Last week, I delved into the history of the 6th spot in the batting order, finding the players who had hit there the most often in their careers. This week, I give the 5th spot the same treatment.
I used Baseball-Reference's Play Index to find the players who have had the most starts hitting 5th (appearances as a substitute don't count). The numbers only go back to 1919. I also found the players who started the highest percentage of games in the 5th spot (with minimum of 400 starts there).
It's interesting to compare this graphic to the one for 6th hitters. For one thing, the hitters with the most starts hitting 5th are, by and large, better than the ones hitting 6th. This is not surprising, since with all else being equal, most managers will put the better hitter 5th rather than 6th. Still, it's nice to see some evidence to back up that idea.
The other major difference is that the 5th spot is clearly more well-defined than the 6th spot. This is evidenced by the higher totals and higher percentages for the 5th-place hitters. Whereas only 5 players had 700 or more starts in the 6th spot, 24 players had at least that many starts hitting 5th. Similarly, only 2 players had the majority of their career starts in the 6th spot, while 11 players (the ones listed above plus Mike Easler) topped 50% in the 5th spot.
What this tells me is that managers throughout history have had more of a consensus about what a typical 5th-place hitter is like, relative to 6th-place hitters, anyway. Based on the quick research I did for last week's post, I'd say that the 5th spot is still less well-defined than the first 4 spots in the batting order, but it is more well-defined than the 6th or 7th spots (and perhaps about equal to the 8th spot).
The fact that B-Ref's box score database only goes back to 1919 affects several of the players on the list, most notably the #1 player on the most-time-hitting-5th list, legendary Tigers outfielder Harry Heilmann. Heilmann played the equivalent of about 3 full seasons before 1919, so if those years were included, his lead over 2nd place would likely be even larger. Including those seasons very well could lower his percentage, however.
While none of the other players near the top of the totals list were impacted by the 1919 cutoff, several players who made the percentage list were likely aided by that restriction. In addition to Heilmann, 2nd-place Larry Gardner and 3rd-place Hi Myers played a significant fraction of their careers before 1919. The chances are good that, if their whole careers were included, Gardner and Myers would rank at least a bit lower on the list.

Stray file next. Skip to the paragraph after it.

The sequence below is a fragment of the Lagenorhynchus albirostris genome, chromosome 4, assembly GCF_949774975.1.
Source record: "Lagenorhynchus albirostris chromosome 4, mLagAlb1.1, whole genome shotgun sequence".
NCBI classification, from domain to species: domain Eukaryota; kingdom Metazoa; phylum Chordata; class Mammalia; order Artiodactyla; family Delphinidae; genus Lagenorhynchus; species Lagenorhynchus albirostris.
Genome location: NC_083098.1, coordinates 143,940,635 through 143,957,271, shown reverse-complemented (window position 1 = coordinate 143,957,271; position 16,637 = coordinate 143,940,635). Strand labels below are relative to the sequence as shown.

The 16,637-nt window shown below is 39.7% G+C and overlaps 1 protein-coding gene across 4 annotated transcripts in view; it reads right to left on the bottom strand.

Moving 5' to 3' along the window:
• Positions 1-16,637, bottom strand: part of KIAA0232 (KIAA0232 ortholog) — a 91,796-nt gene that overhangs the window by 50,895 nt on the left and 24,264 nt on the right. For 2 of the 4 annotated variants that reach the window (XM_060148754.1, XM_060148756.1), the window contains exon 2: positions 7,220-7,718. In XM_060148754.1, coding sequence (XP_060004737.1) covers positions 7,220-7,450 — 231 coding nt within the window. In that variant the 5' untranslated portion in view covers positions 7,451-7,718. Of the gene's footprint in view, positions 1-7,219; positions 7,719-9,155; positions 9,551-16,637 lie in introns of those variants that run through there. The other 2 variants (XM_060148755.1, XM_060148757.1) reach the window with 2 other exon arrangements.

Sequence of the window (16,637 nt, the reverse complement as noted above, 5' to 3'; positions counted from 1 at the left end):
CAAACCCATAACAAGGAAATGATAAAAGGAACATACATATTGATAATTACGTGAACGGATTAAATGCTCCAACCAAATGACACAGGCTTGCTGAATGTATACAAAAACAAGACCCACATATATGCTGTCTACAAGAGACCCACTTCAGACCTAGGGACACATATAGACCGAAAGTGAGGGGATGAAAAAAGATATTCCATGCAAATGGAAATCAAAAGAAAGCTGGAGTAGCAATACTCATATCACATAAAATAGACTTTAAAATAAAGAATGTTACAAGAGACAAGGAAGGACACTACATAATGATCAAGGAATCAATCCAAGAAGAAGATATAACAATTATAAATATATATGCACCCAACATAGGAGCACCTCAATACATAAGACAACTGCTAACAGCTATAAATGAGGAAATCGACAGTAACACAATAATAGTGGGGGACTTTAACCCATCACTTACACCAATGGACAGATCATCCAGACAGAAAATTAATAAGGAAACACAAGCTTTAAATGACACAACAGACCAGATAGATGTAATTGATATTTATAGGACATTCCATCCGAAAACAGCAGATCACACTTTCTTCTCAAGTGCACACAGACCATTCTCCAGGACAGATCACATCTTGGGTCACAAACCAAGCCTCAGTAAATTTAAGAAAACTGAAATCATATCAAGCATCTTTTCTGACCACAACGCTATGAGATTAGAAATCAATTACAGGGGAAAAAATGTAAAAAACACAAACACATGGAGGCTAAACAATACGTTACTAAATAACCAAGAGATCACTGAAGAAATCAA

Interestingly, while the totals leaderboard is a nice mix of older players and more recent ones, the percentage leaders are nearly all old-timers (the one exception is Henry Rodriguez). Perhaps this indicates that modern managers are slightly less locked-in to the concept of a "5th-place hitter"?
While several relatively recent retirees like Moises Alou, Robin Ventura, and John Olerud are near the top of the totals list, the active leader in most games hitting 5th has a long way to go to break into the top 20 overall. That active leader* is Torii Hunter, who has 579 starts in the 5th spot, which is just 50th-most all-time. After Hunter comes Jim Thome (545 starts hitting 5th) and Mike Lowell (543).
* I'm not counting Pat Burrell as active. He has 619, which is 42nd-most all-time.
The active leader on a percentage basis is Hideki Matsui, who has hit 5th in 511 of his 1148 career starts to this point (44.5%). This makes sense, since Matsui has spent the majority of his MLB career in his peak-to-early-decline phase, which is when I'd guess that a slugger is most likely to hit 5th. If he had started his career in America, Matsui likely wouldn't have quite so high of a percentage; similarly, as his career winds down here, his percentage is likely to drop, since he'll probably bet hitting lower in the order. Matsui has a large lead over 2nd-place Mike Lowell, who comes in at 35.8%.
Now that I've looked at both the most 5th-place and the most 6th-place hitters, I can see who ranks highly on both lists. The undoubted champion is Gary Gaetti, who has the 10th-most starts in the 5th spot and the 11th-most starts in the 6th spot. Nobody else ranks in the top 20 on both lists. Gaetti makes both lists almost entirely due to his longevity, however; he hit 5th or 6th 1412 times, which is "only" 60% of his career starts. He also hit cleanup 444 times and 7th 301 times.
Appearing in the top 30 of both lists is Brooks Robinson, who ranks 28th in starts in the 5th spot and 6th in starts in the 6th spot. He hit 5th or 6th 1364 times, but that is only 49% of his career starts because he played forever.
The player with the highest percentage of starts in either the 5th or the 6th spots is likely Larry Gardner, who has 441 starts hitting 5th and 76 starts hitting 6th, out of 587 total starts. That's a whopping 88% at either 5th or 6th. Though as I mentioned above, this is actually less than half of Gardner's career, which started in 1908. Among the players to start their careers in 1919 or later, I believe Bibb Falk has the highest percentage, 84%. Falk hit 5th 746 times and hit 6th 251 times, for a total of 997 starts. That's out of a total of 1183 starts.
I'll check out the 7th spot in the batting order next week. Thanks for reading.